Tongue, Two Ways


Keep calm: all I’m offering you is two ways of preparing beef or ox tongue, one as a lightly-dressed warm salad and the other masala-coated and crisply fried. The second is an extension of the first and given the size of the average ox tongue you’d be a fool to not make both. Now, you might say to yourself, “tongue—how Indian is that?” Well, tongue is indeed eaten in many parts of India; indeed, one of our kids’ absolute favourite dishes on our trip to India in 2020 was fried tongue, which we ate at a couple of restaurants in Goa. And the fried version I present here is my attempt to recreate those preps from taste memory. The first preparation—as a dressed warm salad—may not strike you as obviously Indian; and it is true, I’m not aware of any traditional preparation in this general vein (which is not to say that one might not exist). But as far as I’m concerned it’s an Indian dish through and through. The tongue is prepared by simmering it with whole garam masala and then sliced thinly and dressed with a vinaigrette in which roasted cumin has been steeped. Both versions go very well with dal and rice.

The only challenge in the US is finding tongue. If you don’t buy beef in bulk from small farms as we do, your best bet will likely be to look in Mexican groceries. But if you do have access to tongue do give it a go. If you haven’t eaten it before you might feel a bit iffy about it but really it’s like eating very tender steak.

I do grant, however, that the process of preparing it is not for the squeamish. Tongue is not the most attractive cut of meat in its natural state and somehow manages to look both like what it is and like the  penis of some Lovecraftian monster. And after simmering it for a few hours to tenderize it you have to peel the skin off, a process that is as creepy (the first time, anyway) as it is easy. But if you can cope with these things you are in for a treat.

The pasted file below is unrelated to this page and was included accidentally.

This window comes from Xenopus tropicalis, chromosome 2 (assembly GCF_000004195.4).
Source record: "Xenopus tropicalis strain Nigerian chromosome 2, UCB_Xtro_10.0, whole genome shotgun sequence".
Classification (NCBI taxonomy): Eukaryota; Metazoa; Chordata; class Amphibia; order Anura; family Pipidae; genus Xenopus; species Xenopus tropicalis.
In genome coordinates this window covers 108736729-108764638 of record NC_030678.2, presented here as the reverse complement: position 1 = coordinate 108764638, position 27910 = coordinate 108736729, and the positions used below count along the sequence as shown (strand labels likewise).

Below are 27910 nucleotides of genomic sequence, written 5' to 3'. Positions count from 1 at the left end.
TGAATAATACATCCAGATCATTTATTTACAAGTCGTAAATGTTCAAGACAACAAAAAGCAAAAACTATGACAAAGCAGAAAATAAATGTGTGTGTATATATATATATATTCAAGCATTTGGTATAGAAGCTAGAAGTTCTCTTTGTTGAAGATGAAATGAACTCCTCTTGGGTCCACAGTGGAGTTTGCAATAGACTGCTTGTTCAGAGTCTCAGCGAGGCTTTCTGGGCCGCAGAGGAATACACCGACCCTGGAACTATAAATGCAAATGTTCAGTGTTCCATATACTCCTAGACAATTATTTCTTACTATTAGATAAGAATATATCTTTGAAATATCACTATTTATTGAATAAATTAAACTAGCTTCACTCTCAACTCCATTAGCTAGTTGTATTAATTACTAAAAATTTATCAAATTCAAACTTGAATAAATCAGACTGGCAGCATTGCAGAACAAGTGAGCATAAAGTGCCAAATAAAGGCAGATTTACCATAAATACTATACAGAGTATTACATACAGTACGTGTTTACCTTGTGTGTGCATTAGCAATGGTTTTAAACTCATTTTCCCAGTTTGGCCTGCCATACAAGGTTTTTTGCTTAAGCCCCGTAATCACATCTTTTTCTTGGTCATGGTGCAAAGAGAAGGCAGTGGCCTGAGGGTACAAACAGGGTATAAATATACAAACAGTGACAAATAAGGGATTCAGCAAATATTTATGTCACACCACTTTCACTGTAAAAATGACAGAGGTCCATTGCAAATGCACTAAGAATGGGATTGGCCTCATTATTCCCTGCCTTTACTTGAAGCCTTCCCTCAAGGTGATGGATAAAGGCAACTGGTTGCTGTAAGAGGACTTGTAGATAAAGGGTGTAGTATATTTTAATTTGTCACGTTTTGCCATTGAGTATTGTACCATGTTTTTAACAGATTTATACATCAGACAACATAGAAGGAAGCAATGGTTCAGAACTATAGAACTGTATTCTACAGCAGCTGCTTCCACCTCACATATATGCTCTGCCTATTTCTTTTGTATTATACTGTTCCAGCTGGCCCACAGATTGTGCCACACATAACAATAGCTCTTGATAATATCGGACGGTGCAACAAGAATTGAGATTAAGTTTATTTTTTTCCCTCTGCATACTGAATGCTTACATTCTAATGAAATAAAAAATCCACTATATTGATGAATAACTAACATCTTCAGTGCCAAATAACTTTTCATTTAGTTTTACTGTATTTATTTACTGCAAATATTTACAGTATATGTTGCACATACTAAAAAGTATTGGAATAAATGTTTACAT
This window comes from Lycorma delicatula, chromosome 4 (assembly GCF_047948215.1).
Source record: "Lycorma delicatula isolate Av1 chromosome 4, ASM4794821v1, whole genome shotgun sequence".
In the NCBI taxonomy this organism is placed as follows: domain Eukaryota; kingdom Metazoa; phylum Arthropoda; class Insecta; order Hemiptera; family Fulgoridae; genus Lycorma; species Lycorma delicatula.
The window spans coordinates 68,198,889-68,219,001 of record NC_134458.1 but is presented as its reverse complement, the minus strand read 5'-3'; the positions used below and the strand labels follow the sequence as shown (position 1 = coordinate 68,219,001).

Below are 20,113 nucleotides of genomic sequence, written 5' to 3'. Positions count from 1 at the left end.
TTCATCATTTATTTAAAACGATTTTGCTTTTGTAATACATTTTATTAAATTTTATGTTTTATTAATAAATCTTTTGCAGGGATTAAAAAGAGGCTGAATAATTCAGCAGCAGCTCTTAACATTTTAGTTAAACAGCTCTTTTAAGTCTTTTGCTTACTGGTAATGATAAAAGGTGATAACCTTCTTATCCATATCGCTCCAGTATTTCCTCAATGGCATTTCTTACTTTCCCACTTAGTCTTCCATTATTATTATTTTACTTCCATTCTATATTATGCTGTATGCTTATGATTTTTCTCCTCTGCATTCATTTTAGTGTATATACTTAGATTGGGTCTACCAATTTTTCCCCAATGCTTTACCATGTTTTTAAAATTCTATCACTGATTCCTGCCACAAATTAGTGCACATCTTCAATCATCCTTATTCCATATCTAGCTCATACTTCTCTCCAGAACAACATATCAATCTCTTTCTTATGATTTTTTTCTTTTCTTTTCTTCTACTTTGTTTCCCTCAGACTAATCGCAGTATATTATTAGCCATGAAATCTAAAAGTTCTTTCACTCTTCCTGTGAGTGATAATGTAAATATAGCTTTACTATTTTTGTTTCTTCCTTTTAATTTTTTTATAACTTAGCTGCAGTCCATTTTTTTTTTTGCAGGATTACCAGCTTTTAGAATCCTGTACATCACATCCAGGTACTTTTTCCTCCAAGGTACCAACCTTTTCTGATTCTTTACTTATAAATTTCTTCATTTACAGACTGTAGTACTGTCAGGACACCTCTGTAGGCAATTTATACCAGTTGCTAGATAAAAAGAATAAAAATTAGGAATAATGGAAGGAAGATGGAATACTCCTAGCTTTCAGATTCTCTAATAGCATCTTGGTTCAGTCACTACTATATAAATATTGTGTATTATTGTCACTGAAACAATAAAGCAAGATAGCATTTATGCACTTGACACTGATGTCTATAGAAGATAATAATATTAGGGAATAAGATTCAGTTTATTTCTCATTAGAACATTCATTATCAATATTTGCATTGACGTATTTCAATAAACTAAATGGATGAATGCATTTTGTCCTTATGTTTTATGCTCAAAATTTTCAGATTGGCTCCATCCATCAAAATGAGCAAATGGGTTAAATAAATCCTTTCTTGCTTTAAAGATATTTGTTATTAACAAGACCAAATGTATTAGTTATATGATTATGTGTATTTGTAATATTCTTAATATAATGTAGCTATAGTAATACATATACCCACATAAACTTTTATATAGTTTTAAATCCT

Ingredients

to prepare the tongue

  • 1 beef/ox tongue, roughly 2.5 lbs
  • 2-3 tez patta (dried cassia leaves)
  • A large piece of cassia bark or cinnnamon
  • 5-7 cloves
  • 1 tblspn black peppercorns
  • Water

to prepare the warm tongue salad

  • 6 tblspns extra-virgin olive oil
  • 2 tblspns vinegar of choice
  • 1-2 tspns cumin seeds
  • Salt
  • Pepper
  • 1-2 scallions, trimmed and cut into long strips

to prepare the masala-fried tongue

  • 2-3 Byadgi chillies [affiliate link], ground coarsely
  • 1 tspn cumin seeds, ground coarsely with the chillies
  • 1/2 tspn haldi/turmeric powder
  • Salt
  • 2-3 tblspns neutral oil

Preparation

  1. Place the tongue in a large pot and add enough water to cover by several inches.
  2. Place the pot over medium heat, bring to a boil for 10 minutes or so and skim any scum that appears on the top.
  3. Add all the whole garam masala, reduce heat to a simmer, cover the pot and cook till the tongue is done (a little over two hours probably for a 2.5’ish lb tongue).
  4. Remove the tongue from the pot and when cooled enough to handle peel off the rubbery white layer of skin.
  5. Divide the tongue into two portions and proceed to the next two steps.

Finishing: for Warm Tongue Salad with Roasted Cumin Vinaigrette